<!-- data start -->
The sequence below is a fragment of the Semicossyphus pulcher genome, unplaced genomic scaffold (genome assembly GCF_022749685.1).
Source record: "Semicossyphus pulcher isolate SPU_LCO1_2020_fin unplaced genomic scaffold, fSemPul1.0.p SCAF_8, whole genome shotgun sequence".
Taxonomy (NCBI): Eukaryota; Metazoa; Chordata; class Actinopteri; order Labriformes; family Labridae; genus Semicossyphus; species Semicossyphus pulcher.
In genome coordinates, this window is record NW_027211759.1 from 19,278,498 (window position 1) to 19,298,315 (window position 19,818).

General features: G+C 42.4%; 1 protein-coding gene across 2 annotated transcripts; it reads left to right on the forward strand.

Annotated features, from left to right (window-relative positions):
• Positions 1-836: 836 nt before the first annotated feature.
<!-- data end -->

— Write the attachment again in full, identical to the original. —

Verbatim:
The sequence below is a fragment of the Semicossyphus pulcher genome, unplaced genomic scaffold (genome assembly GCF_022749685.1).
Source record: "Semicossyphus pulcher isolate SPU_LCO1_2020_fin unplaced genomic scaffold, fSemPul1.0.p SCAF_8, whole genome shotgun sequence".
Taxonomy (NCBI): Eukaryota; Metazoa; Chordata; class Actinopteri; order Labriformes; family Labridae; genus Semicossyphus; species Semicossyphus pulcher.
In genome coordinates, this window is record NW_027211759.1 from 19,278,498 (window position 1) to 19,298,315 (window position 19,818).

General features: G+C 42.4%; 1 protein-coding gene across 2 annotated transcripts; it reads left to right on the forward strand.

Annotated features, from left to right (window-relative positions):
• Positions 1-836: 836 nt before the first annotated feature.